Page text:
Monday, 27 December 2010

The fluoride content of select brewed and microwave-brewed black teas in the United States by Pamela Ruth Pehrsson , Kristine Y.Patterson, Charles R.Perry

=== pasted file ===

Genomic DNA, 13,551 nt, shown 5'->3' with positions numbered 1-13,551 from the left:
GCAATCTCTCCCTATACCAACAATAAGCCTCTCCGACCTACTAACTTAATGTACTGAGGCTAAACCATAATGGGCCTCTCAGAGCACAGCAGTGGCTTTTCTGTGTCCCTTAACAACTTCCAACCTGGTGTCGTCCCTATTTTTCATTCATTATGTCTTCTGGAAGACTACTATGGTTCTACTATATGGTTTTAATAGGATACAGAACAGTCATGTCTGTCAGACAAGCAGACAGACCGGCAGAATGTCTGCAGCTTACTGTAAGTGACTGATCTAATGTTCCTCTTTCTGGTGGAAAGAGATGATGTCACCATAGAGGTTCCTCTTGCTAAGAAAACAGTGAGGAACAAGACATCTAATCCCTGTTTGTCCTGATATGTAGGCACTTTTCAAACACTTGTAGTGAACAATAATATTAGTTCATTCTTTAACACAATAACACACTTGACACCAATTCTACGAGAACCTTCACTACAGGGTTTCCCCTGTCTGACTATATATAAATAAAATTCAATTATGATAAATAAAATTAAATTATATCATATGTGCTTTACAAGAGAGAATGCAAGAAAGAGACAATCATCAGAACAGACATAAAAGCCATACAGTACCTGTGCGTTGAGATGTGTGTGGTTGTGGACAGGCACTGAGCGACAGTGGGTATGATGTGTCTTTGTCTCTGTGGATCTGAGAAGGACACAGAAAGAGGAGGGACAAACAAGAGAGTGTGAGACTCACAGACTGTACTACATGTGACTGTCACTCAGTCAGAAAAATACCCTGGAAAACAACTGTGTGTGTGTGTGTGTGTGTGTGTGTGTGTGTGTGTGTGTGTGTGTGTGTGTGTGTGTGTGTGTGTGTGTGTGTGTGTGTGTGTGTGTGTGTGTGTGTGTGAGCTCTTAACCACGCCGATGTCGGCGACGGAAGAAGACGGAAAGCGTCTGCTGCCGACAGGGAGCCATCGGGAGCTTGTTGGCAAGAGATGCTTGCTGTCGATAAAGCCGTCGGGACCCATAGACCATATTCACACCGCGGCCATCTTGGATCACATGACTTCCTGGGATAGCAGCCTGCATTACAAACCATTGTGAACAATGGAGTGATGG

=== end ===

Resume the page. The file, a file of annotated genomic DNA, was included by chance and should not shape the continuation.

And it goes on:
Fluoride (F) in take is recognized to be important for dental health.Tea leaves are known Faccumulators and brewed tea as well as the water used for brewing may contribute significantly to individual intake. The USDA’s Nutrient Data Laboratory determined the F content of brewed and microwaved teasusing geographically matched tap water samples.Two brands of top-selling regular and one of decaffeinated tea bags were purchased in 36 locations and brewed either by steeping in boiled water or with microwave heating followed by steeping. The mean F content for caffeinated regular brewed tea was 373 49 mg/100 g(n = 63)and for decaffeinated tea was270 46 mg/100 g(n = 34).The overall mean for F in microwaved regular tea was lower than regular brew (364 40 mg/100 gvs.322 30 mg/100 g(n = 36)). In all cases, prepared tea using water from the Mid west had the highest F-values.The mean Fcontent of the brewed  teas was 3–4 times higher than the national mean of the tap water, analyzed separately (71 33 mg/ 100 g). These data are the first nationally representative F-values for brewed teas, and will provide valuable information to the dental and medical research communities in assessment of fluoride intake and impacton dental health.

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